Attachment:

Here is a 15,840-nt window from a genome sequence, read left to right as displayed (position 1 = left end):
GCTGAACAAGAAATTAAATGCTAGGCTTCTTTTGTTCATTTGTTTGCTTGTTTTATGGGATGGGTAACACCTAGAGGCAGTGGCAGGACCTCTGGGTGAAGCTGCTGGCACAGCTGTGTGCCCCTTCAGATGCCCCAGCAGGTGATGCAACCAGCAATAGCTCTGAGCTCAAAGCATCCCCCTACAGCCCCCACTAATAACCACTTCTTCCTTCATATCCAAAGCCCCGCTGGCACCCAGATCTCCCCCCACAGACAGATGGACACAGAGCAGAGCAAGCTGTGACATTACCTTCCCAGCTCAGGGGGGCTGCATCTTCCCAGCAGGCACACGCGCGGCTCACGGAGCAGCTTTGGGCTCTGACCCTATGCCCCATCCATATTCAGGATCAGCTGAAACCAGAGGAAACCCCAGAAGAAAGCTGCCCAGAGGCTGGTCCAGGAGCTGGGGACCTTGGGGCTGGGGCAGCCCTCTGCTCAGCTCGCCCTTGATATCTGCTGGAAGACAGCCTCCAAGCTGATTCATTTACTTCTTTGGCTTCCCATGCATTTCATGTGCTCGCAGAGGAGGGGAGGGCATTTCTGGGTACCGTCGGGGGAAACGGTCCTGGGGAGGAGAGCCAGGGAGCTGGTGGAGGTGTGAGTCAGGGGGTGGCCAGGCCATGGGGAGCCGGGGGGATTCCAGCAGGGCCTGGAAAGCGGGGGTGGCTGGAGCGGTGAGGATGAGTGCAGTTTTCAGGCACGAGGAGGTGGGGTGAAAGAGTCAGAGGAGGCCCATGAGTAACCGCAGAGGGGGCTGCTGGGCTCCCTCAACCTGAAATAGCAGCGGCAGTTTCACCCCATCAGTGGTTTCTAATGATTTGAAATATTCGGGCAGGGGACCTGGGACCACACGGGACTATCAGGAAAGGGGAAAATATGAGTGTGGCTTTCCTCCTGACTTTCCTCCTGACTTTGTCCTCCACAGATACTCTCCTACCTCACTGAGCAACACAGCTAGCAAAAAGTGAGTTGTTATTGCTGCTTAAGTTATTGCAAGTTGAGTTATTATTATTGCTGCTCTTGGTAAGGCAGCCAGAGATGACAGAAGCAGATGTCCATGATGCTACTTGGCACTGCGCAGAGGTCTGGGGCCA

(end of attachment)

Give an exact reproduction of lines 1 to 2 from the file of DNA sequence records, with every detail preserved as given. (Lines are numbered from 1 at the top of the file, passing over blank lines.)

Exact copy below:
Here is a 15,840-nt window from a genome sequence, read left to right as displayed (position 1 = left end):
GCTGAACAAGAAATTAAATGCTAGGCTTCTTTTGTTCATTTGTTTGCTTGTTTTATGGGATGGGTAACACCTAGAGGCAGTGGCAGGACCTCTGGGTGAAGCTGCTGGCACAGCTGTGTGCCCCTTCAGATGCCCCAGCAGGTGATGCAACCAGCAATAGCTCTGAGCTCAAAGCATCCCCCTACAGCCCCCACTAATAACCACTTCTTCCTTCATATCCAAAGCCCCGCTGGCACCCAGATCTCCCCCCACAGACAGATGGACACAGAGCAGAGCAAGCTGTGACATTACCTTCCCAGCTCAGGGGGGCTGCATCTTCCCAGCAGGCACACGCGCGGCTCACGGAGCAGCTTTGGGCTCTGACCCTATGCCCCATCCATATTCAGGATCAGCTGAAACCAGAGGAAACCCCAGAAGAAAGCTGCCCAGAGGCTGGTCCAGGAGCTGGGGACCTTGGGGCTGGGGCAGCCCTCTGCTCAGCTCGCCCTTGATATCTGCTGGAAGACAGCCTCCAAGCTGATTCATTTACTTCTTTGGCTTCCCATGCATTTCATGTGCTCGCAGAGGAGGGGAGGGCATTTCTGGGTACCGTCGGGGGAAACGGTCCTGGGGAGGAGAGCCAGGGAGCTGGTGGAGGTGTGAGTCAGGGGGTGGCCAGGCCATGGGGAGCCGGGGGGATTCCAGCAGGGCCTGGAAAGCGGGGGTGGCTGGAGCGGTGAGGATGAGTGCAGTTTTCAGGCACGAGGAGGTGGGGTGAAAGAGTCAGAGGAGGCCCATGAGTAACCGCAGAGGGGGCTGCTGGGCTCCCTCAACCTGAAATAGCAGCGGCAGTTTCACCCCATCAGTGGTTTCTAATGATTTGAAATATTCGGGCAGGGGACCTGGGACCACACGGGACTATCAGGAAAGGGGAAAATATGAGTGTGGCTTTCCTCCTGACTTTCCTCCTGACTTTGTCCTCCACAGATACTCTCCTACCTCACTGAGCAACACAGCTAGCAAAAAGTGAGTTGTTATTGCTGCTTAAGTTATTGCAAGTTGAGTTATTATTATTGCTGCTCTTGGTAAGGCAGCCAGAGATGACAGAAGCAGATGTCCATGATGCTACTTGGCACTGCGCAGAGGTCTGGGGCCA